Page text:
The beauty of the American form of government that you seem to hate is that the government is us; not perfectly so, but more perfectly than any other government. Your arguments focus implicitly on a totalitarian form of government, which is not what we have in this country. The wisdom of the Constitution is that it established a government that is flexible enough that it can change with the times to keep providing for the needs of the governed as they themselves determine.

to answer your question, we the people have given the government of we the people the mandate to protect we the people. Ours is the first government. To quote: "We the people of the United States, In order to form a more perfect Union, Establish Justice, insure domestic Tranquility, provide for common defense, promote the general Welfare, and secure the Blessing of Liberty to ourselves and our Posterity, do ordain and establish this Constitution for the United States of America.

Again in Article I, Section 8, "The Congress shall have the power ... to pay the Debt and provide for the general Welfare of the United States;..." In the closing of Section 8, which lists explicit powers of Congress, the power to enact laws necessary for carrying out its duties is vested in Congress: "To make all Laws which shall be necessary and proper for carrying into Execution the foregoing Powers, and all other Powers vested by this Constitution in the Government of the United States, or in any Department or Officer thereof.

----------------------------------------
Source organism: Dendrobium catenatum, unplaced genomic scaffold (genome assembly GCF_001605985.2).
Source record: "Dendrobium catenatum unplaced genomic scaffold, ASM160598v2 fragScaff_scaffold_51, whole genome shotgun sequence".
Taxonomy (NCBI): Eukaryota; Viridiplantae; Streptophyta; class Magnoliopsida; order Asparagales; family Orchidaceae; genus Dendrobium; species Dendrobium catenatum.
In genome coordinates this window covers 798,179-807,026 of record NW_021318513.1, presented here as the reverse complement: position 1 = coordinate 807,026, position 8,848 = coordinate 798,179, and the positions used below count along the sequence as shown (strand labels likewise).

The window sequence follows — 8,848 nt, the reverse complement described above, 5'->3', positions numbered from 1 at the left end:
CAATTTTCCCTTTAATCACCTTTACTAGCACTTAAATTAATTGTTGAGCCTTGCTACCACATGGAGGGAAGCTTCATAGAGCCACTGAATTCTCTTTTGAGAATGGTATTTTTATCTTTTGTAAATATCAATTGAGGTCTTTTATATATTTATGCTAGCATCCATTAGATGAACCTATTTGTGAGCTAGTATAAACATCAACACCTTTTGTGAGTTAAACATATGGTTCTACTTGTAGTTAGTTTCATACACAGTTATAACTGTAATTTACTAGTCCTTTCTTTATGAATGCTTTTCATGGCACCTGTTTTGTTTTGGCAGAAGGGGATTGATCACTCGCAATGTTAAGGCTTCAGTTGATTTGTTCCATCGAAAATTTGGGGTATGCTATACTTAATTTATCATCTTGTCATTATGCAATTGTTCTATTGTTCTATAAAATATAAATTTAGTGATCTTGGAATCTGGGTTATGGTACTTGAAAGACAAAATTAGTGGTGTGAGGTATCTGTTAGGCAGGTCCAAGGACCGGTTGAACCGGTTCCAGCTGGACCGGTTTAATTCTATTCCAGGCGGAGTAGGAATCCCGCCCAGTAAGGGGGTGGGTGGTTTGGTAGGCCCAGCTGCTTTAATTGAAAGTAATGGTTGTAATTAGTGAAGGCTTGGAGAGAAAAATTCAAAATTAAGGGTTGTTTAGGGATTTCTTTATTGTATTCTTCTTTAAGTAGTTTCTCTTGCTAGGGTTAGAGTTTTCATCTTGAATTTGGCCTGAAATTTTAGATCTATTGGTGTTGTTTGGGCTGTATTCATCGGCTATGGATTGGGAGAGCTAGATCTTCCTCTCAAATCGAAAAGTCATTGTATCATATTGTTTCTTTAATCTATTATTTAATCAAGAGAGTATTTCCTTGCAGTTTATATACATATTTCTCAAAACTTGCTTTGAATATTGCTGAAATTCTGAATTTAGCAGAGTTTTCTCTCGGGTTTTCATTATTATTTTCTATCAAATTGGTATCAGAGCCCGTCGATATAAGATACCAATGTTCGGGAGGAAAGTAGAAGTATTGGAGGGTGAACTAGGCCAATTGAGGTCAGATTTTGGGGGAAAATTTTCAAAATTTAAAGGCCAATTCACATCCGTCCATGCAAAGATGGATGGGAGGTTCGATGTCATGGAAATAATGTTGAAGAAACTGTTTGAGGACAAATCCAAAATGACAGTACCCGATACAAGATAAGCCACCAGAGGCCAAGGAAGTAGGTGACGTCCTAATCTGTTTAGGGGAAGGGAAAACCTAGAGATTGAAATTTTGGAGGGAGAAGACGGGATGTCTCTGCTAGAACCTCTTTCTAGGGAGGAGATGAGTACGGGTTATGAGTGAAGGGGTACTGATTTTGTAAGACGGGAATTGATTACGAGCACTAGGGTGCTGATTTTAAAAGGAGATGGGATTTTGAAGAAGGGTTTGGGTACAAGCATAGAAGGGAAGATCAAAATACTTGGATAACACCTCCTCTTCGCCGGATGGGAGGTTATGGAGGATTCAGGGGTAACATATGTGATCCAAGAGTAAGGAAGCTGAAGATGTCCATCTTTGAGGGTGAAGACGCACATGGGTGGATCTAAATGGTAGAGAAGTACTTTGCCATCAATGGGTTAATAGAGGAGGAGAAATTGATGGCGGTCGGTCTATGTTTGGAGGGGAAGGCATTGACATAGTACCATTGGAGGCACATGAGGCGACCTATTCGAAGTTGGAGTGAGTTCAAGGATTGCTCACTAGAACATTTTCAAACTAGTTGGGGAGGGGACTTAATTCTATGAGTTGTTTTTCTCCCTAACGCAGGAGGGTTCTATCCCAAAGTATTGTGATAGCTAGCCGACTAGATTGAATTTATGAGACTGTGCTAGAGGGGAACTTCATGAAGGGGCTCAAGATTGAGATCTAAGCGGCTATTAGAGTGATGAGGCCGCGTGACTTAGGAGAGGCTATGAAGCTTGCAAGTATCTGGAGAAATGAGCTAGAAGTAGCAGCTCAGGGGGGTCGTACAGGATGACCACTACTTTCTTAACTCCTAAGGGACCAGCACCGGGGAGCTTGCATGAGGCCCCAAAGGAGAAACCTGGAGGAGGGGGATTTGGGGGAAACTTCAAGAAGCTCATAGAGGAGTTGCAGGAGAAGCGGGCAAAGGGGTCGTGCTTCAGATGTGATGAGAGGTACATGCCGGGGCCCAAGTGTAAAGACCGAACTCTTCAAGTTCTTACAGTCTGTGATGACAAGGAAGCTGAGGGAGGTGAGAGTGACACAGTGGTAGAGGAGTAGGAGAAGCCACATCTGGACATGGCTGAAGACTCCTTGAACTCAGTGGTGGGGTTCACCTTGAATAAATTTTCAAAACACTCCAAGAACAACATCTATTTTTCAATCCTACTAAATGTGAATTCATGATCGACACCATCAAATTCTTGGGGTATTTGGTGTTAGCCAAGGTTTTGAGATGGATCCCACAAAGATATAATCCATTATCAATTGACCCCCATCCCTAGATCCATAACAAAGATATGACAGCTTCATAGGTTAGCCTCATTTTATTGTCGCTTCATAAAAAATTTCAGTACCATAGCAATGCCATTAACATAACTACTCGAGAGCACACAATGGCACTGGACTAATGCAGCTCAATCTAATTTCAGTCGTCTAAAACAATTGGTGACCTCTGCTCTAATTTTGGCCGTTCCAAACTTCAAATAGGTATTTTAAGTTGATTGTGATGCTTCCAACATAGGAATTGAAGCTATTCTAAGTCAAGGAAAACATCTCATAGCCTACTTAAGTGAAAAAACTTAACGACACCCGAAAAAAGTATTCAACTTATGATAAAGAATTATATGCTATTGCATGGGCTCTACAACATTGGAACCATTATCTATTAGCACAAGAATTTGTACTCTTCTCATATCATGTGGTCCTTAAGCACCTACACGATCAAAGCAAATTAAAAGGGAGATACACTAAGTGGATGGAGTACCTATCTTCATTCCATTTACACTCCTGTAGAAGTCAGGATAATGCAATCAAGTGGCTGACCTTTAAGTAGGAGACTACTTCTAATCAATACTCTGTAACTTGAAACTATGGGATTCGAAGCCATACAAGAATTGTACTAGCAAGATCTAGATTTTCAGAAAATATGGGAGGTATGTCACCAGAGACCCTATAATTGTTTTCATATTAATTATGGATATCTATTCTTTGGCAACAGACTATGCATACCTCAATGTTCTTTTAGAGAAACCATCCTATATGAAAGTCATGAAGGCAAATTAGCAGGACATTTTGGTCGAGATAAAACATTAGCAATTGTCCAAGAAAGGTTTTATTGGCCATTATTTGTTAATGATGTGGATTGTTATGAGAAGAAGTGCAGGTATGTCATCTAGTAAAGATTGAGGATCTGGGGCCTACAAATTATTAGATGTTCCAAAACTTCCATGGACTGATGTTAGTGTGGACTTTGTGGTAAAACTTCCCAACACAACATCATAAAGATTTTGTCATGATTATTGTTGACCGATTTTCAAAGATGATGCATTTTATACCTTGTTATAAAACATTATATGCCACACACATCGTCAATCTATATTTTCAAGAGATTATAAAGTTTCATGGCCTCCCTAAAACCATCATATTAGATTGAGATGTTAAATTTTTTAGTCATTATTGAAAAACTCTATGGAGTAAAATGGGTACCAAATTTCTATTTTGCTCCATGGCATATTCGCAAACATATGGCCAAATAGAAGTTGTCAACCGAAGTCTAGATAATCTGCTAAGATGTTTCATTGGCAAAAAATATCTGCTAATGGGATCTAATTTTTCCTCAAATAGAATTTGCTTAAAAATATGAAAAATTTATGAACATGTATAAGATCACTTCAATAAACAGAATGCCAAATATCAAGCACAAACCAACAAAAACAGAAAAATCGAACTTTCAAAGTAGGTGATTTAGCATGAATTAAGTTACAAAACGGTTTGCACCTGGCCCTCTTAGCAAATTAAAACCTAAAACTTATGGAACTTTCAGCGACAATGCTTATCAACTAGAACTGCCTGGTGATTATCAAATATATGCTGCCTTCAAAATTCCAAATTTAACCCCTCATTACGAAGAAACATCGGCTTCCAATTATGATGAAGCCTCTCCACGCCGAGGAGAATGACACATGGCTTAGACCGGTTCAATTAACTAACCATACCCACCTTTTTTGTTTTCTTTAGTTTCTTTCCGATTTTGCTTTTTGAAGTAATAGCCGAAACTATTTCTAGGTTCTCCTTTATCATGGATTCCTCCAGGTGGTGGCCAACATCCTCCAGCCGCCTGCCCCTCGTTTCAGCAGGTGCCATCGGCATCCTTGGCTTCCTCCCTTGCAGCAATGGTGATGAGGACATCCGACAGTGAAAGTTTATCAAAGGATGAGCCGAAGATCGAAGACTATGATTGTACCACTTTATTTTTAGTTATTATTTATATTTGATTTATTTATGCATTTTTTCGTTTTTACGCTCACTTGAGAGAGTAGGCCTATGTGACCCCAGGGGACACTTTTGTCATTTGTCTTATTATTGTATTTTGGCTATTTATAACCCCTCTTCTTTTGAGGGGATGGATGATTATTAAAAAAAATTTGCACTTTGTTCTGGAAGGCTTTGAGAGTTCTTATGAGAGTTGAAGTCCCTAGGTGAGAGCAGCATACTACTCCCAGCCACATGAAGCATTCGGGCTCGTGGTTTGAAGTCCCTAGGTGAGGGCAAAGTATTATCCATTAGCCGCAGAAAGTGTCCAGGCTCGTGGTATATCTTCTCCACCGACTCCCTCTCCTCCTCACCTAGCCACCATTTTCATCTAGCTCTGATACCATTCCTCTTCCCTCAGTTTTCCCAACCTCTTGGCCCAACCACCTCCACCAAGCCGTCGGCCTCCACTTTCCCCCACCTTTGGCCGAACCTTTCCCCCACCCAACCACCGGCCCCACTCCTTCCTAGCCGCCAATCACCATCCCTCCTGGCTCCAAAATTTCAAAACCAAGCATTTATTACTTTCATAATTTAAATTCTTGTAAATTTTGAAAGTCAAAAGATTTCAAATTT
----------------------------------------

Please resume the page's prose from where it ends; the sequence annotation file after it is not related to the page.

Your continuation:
Those passages establish the Power of the Government to establish agencies to provide for the protection and general welfare. Further, the moral basis for doing so stems from Enlightenment philosophy which broke with the assumed mandate from (the Christian) God from which Kings derived their legitimacy and placed the source of government's legitimacy with the governed. Evidence of this and of the power of we the people to establish agencies to serve as sentries to guard our rights to quiet enjoyment of our properties is found in the Declaration of Independenc: "That to secure these rights, Governements are instituted among Men, deriving their just powers from the consent of the governed, That whenever any Form of Government becomes destructive to these ends, it is the right of the people to alter or abolish it, and to institute a new Government, laying its foundations on such principles and organizing its powers in such form, as th them shall seem most likely to effect their Safety and Happiness."

Burgess, I think you can do better than your argument regarding human nature. As it is, I would give that argument a C+ if posed by a ninth grader. To answer your question, you would be absolutely right if humans were robots. However, we are talking about humans and specifically about our tendency toward selfishness. As individuals we control that urge to a greater or lesser extent, and some even attempt to elevate selfishness to the status of virtue.